The experience with alcohol also shows that effective policy measures go well beyond legal age minimums. For example, studies have linked reduced drinking and related problems to implementation of zero-tolerance laws and higher alcohol prices. New research suggests that traffic deaths involving underage drinking drivers can be reduced by implementing: laws mandating license forfeiture on being caught using, purchasing, or possessing alcohol (referred to as use/lose laws); laws holding party holders liable for alcohol-related injuries (referred to as social host liability laws); laws allowing someone failing a sobriety test to be charged with possession (referred to as internal possession laws); graduated licensing; laws requiring bartenders to be at least 21; or restrictions on young drivers driving at night each. Research has also found that effects of the passage of MLDA 21 are strengthened by enforcement through compliance checks, monitoring and penalizing alcohol sales to underage or underage-appearing persons, sobriety checkpoints, and wider enforcement of drinking-and-driving and responsible-alcohol-beverage-service laws. (For additional information on these policies and their effectiveness see Facing Addiction in America: The Surgeon General’s Report on Alcohol, Drugs, and Health, https://addiction.surgeongeneral.gov/ ).   

Similarly, effective measures to reduce tobacco use go well beyond raising the legal age of sale of tobacco products.  Evidence-based policies in use around the world include significant tobacco tax and price increases, comprehensive smoke-free policies, comprehensive bans on tobacco industry marketing activities, prominent pictorial health warning labels on tobacco products, and population-wide tobacco cessation programs.[7]

Prevention of substance use and its consequences goes beyond educating young people about the harms to their health and safety. Laws and other policy-level interventions make a huge impact, and thus need to be leveraged as part of a comprehensive public-health approach to reducing underage drinking and smoking by adolescents and young adults. NIH continues to conduct and fund research to understand how we can better prevent use of alcohol and tobacco products in our nation’s youth, because protecting the health of the next generation is a goal that all can agree on.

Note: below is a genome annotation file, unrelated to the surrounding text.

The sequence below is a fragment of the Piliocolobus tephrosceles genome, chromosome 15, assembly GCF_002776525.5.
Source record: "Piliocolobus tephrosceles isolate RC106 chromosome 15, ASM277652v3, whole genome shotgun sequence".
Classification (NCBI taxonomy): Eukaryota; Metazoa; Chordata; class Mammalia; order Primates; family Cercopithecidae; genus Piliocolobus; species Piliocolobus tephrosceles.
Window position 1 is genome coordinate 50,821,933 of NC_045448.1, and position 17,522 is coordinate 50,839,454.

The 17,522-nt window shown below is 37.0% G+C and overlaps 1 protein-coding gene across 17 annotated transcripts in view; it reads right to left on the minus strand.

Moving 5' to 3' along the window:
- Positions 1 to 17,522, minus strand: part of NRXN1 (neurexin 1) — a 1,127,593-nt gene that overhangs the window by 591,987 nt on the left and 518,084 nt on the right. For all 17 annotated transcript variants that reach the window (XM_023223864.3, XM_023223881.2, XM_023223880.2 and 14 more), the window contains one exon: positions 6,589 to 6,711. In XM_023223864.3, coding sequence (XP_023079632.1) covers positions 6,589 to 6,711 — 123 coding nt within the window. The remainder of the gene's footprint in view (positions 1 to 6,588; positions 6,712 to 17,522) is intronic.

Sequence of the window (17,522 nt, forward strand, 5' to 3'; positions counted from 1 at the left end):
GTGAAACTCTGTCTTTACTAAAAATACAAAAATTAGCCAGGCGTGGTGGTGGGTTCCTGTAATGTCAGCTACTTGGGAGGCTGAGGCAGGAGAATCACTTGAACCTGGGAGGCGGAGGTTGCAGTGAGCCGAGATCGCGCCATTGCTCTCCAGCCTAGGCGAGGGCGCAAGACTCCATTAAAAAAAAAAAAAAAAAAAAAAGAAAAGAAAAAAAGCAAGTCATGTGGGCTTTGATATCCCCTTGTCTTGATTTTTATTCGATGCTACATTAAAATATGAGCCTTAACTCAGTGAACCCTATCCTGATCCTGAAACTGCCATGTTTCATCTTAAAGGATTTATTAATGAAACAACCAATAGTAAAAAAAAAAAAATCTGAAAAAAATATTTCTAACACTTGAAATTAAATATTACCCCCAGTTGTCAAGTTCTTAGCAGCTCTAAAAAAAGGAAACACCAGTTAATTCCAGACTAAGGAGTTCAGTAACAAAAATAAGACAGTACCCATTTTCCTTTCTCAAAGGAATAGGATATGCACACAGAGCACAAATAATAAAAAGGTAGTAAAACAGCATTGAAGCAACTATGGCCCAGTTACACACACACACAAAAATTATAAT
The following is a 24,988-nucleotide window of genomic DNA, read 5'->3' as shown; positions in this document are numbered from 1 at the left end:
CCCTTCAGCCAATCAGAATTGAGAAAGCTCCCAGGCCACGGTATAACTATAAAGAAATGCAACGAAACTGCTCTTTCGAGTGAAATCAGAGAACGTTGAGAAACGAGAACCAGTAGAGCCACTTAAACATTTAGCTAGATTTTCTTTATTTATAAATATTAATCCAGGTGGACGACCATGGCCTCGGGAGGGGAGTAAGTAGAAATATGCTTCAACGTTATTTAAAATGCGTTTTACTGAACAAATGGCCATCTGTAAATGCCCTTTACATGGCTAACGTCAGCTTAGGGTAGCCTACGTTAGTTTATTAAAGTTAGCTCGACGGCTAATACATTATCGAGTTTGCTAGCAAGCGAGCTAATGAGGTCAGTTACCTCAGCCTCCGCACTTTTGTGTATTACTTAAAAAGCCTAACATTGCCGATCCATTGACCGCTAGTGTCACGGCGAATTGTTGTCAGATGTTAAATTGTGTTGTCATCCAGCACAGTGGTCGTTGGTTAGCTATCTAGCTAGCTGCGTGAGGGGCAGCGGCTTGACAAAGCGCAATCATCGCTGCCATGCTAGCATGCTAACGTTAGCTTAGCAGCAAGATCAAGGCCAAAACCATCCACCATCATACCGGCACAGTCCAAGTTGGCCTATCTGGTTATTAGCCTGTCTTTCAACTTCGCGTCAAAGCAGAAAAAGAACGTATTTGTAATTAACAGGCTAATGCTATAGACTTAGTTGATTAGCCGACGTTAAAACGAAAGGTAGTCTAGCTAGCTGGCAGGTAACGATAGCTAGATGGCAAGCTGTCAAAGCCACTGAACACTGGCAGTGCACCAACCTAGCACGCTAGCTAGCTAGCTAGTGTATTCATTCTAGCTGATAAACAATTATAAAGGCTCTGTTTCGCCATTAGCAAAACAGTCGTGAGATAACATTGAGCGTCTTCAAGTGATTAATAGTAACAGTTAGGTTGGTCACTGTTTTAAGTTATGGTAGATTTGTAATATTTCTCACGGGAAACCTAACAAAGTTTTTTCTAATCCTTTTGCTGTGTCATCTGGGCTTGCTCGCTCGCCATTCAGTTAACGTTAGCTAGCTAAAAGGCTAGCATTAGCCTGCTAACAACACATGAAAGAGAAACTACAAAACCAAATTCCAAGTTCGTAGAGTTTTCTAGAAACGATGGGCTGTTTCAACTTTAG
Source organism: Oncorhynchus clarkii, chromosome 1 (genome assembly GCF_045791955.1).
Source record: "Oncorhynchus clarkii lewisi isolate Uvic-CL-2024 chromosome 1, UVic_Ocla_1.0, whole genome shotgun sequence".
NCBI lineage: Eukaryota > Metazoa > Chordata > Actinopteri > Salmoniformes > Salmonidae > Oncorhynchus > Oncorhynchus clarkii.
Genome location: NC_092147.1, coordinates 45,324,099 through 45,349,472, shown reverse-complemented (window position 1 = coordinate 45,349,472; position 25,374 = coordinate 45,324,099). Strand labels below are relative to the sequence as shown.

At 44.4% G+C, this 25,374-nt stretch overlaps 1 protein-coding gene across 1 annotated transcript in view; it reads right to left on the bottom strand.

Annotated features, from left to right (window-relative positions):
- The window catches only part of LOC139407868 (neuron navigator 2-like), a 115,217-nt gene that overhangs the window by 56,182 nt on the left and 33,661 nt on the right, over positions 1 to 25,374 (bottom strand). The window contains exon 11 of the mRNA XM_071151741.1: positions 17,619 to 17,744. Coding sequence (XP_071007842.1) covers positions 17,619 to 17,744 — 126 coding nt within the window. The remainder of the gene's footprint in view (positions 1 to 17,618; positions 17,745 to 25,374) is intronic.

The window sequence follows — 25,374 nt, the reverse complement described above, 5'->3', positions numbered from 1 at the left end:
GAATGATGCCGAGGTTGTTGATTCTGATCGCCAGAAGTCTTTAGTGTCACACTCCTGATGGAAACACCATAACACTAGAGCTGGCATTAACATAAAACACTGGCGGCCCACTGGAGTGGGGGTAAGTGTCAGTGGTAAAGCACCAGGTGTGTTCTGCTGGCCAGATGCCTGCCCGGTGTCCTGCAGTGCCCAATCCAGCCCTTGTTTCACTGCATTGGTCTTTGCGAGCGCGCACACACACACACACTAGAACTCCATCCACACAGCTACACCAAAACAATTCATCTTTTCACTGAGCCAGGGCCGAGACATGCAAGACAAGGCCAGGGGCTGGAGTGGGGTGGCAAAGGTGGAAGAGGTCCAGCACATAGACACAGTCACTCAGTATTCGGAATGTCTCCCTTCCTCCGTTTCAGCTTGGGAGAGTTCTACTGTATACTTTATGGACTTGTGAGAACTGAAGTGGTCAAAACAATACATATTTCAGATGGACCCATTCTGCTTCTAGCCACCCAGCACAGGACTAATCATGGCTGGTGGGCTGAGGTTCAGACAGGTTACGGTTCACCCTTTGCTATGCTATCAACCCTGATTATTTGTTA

[1] Johnston, L. D., O’Malley, P. M., Miech, R. A., Bachman, J. G., & Schulenberg, J. E. (2017).  Monitoring the Future national survey results on drug use, 1975-2016: Overview, key findings on adolescent drug use.  Ann Arbor: Institute for Social Research, The University of Michigan. 
[2] National Center for Statistics and Analysis. (2017, October). 2016 fatal motor vehicle crashes: Overview. (Traffic Safety Facts Research Note. Report No. DOT HS 812 456). Washington, DC: National Highway Traffic Safety Administration.
[3]  U.S. Department of Health and Human Services. E-Cigarette Use Among Youth and Young Adults. A Report of the Surgeon General. Atlanta, GA: U.S. Department of Health and Human Services, Centers for Disease Control and Prevention, National Center for Chronic Disease Prevention and Health Promotion, Office on Smoking and Health, 2016.  
[4]  U.S. Department of Health and Human Services. The Health Consequences of Smoking—50 Years of Progress: A Report of the Surgeon General. Atlanta: U.S. Department of Health and Human Services, Centers for Disease Control and Prevention, National Center for Chronic Disease Prevention and Health Promotion, Office on Smoking and Health, 2014. 
[5] Tobacco21.org.  Website: https://tobacco21.org/  (Accessed May 29, 2018).
[6] IOM (Institute of Medicine). 2015. Public health implications of raising the minimum age of legal access to tobacco products. Washington, DC: The National Academies Press.  
[7] [U.S. National Cancer Institute and World Health Organization. The Economics of Tobacco and Tobacco Control. National Cancer Institute Tobacco Control Monograph 21. NIH Publication No. 16-CA-8029A. Bethesda, MD: U.S. Department of Health and Human Services, National Institutes of Health, National Cancer Institute; and Geneva, CH: World Health Organization; 2016.   




This page was last updated May 2018